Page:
Saturday, January 29


Before I dash off to complete my writing word goal for the morning, I wanted to share a few quick links.  These are all related to the art and the business of being an artist... but I think the advice applies to all creative fields.  The first one is especially good and repeats some fantastic advice I got at at last year's DragonCon from a wonderful artist, Marrus. 

I'm not going to repeat the whole thing (follow the link to read it, it's worth the ten minutes or so it will take to read), but I would like to repeat the points I find most salient.

  • Be passionate!  Be passionate about your work and about your medium*.  Marrus put it really well when she said that if you can do anything else for a living, you should do it, because being an artist is hard (but it's worth it, if you're passionate about it.)  In this case, "artist" applies to any sort of creative career.  Writer, dancer, actor, whatever.  The road will not be an easy one.  Know that up front.  Know also if this is going to be a hobby or a career (and there is nothing wrong with it being a hobby!!  You might find you enjoy it more if it is.)
  • Never stop learning.  Never stop writing, painting, dancing, acting, etc.  Never stop honing your craft and never be afraid to try new things.
  • Be positive -- AND surround yourself with people who are positive about you, your work and your goals.  This may mean walking away from people who can't be supportive. 
  • Network; talk to other artists.  These people are your competition but they are also your peers; most of the artists I've met have been very gracious. 
  • Be professional.  I personally can't stress that one enough.  It was a major turn off when an author showed up for a panel I attended wearing a black tutu and sparkly bowler hat... now we all know people who can carry that off just fine (but would look silly dressed in 'office casual').   The lady in question, however, did not the charisma to match her attire; I have no idea what was going through her head when she got dressed for the panel.  It's one thing to dress a little different if you make half your living at say, a Renaissance Festival (and have the personality to carry off you a ruffle shirt and leggings).  But whatever your profession is, dress accordingly when you are presenting yourself to the public.  First impressions DO count.  Don't forget that.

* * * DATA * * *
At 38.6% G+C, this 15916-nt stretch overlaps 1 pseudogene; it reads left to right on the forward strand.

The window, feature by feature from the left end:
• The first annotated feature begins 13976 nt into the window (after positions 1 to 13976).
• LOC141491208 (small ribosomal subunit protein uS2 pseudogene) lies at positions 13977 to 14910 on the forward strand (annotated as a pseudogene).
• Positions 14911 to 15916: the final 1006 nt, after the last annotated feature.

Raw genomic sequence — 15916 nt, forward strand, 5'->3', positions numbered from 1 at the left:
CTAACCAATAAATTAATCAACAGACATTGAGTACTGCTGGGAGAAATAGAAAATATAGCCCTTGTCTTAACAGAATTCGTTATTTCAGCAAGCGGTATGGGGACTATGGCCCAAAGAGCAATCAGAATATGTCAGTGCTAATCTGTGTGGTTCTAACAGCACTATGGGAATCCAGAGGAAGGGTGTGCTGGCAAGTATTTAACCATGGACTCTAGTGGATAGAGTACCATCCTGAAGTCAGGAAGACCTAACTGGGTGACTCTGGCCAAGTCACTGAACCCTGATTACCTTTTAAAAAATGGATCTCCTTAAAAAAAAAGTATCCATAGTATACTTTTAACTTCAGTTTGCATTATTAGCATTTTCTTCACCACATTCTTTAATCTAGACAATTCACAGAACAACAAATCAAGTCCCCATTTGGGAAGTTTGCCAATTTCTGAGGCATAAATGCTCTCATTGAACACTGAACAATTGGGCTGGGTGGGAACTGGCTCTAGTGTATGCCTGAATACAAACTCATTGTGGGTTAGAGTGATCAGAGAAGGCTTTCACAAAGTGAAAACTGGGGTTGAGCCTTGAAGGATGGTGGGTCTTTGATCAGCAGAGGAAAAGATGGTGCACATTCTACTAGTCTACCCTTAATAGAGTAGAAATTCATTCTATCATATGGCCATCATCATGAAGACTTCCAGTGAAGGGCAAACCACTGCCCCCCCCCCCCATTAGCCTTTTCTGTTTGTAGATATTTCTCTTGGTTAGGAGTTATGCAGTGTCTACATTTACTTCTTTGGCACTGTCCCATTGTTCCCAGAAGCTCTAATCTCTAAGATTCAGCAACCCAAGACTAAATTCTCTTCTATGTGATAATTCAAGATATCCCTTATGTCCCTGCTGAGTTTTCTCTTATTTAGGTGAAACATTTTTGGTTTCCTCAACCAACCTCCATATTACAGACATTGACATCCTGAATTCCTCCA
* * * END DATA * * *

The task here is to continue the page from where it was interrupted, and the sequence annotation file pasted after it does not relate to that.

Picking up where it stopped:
• Criticism is just someone else's opinion; they're entitled to it.  You're entitled to ignore it.  (There is a difference between criticism and a good critique.  Do get critiques of your work; do not let criticism get you down.  Let's face it, there are people out there who are not going to like your work no matter what you do, but a good critique is really, really useful... and yeah, I have a hard time with that one, too.  My skin isn't always as thick as maybe it should be.)
  • Be true to yourself and your vision.  Stand up for your work.
  • Never sell something you're not proud of.  There's nothing wrong with having a reject bin... who knows, you might even learn something from those rejects! 
* Part of why I was poking around the Internet this morning was that I started to feel like I had to work in oil paints if I was ever going to really get noticed... I think the notion crept into my head before I had my first cup of coffee.  I've never really played with oils before; I've never wanted to.  When I was young and especially poor (as opposed to not so young and slightly less poor) I simply couldn't afford them.  I've played with acrylics and colored pencils (both high end and low end), conti, markers, pastel, pen and ink, oil crayons, charcoal, mixed media and even a little collage.  I discovered that my first love was my greatest: watercolor.  It is versatile (see my post from a couple of days ago!)  It's not hideously expensive.  It dries over night.  It's fun!  Yup, in my old age, I just don't feel like messing about with oil paint.  It's complicated (in that you need this and that and the other thing, where as with watercolor you need exactly four things: quality paper, quality paints, quality brushes and a jar of water.  You saw my studio space; that was after a tidy-up.  Imagine it if I had gesso and canvas stretchers and varnish and linseed oil and, and, and... urgh!  I think I need another cup of coffee!)

Anyway, here's that article I was more or less quoting from:

And here's another link:

"Don't mind criticism. 
If it is untrue, disregard it;
if unfair, keep from irritation;
if it is ignorant, smile;
if it is justified, it is not criticism, learn from it."


*  *  *  *

"To bear defeat with dignity,
to accept criticism with poise,
to receive honors with humility --
These are the marks of maturity and graciousness."

~William Arthur Ward

"Wanna play?"
Watercolor, 5x7, double matted, $15 (online price)
I'm starting to experiment with smaller paintins.

Watercolor 6x9, matted: $20 (online price)
(I wish the picture did her more justice;
there's a lot of raised detail the camera just doesn't pick up) 

"The Scholar"
Watercolor 12x16, matted.
$85 (online price)
Prints available
8x10, unmattedm signed, numbered: $25
Other size prints available, but no I don't know the prices off hand.
Contact me for more info.

I actually painted her last year, I just haven't had a chance to post her anywhere.

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